FORMAX key to success include precise gravimetric dispensing of ingredients (including solids and highly-viscous liquids), preparation of phases at different mixing speeds and temperatures (including ingredient addition while stirring/heating), formulation characterization (viscosity, pH, …) at any time during the experiment, ready to use samples for testing, color prototyping, etc. The experimental results (successes and failures) are used to rank each formulation and make it repeatable at any time. After this ranking, a set of new conditions can be generated and run experimentally using FORMAX. This process can continue until the best product or color is identified.
Intercos scientists mentioned: “Lamination is performed directly in the formulation vessel. This avoids messy and time-consuming color preparation steps and enables color adjustments at any time. This, together with the contemporaneous formulation of multiple recipes per cycle, grants a much shorter time to sample.”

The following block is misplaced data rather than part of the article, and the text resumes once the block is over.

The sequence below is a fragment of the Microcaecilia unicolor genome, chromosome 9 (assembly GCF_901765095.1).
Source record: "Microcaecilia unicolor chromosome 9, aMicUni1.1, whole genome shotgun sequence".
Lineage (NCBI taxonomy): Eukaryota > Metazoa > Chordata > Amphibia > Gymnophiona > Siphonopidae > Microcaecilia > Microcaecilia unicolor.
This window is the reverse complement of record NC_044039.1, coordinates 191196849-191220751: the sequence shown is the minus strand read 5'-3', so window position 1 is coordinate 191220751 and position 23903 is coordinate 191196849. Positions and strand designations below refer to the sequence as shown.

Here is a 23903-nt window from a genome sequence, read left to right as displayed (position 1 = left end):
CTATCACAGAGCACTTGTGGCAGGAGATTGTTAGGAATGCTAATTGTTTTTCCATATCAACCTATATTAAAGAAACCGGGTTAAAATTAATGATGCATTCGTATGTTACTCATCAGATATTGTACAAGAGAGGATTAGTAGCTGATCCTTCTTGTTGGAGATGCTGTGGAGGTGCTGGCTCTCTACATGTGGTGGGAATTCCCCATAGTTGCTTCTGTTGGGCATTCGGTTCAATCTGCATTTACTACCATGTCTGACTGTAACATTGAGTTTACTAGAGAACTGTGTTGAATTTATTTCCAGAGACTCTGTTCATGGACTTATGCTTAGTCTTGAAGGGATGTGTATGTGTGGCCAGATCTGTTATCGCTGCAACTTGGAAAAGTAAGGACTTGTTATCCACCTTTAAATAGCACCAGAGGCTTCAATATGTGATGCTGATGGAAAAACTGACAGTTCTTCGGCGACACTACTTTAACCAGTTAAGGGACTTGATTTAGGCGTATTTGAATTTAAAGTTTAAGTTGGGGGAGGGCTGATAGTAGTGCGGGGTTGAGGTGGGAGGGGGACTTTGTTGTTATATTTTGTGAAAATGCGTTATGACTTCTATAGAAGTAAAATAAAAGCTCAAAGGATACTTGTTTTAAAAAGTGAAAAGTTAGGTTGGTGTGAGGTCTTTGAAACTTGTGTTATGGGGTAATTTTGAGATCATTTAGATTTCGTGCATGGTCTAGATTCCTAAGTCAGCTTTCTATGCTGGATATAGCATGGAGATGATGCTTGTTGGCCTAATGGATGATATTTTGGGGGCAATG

High-throughput methodologies represent an effective approach to accelerate battery development. With an almost unlimited range of raw material and process variables to evaluate, very short time-to market milestones and incumbent technologies in the view, scientists in battery research manage to stay ahead of the curve thanks to Chemspeed’s innovative solutions.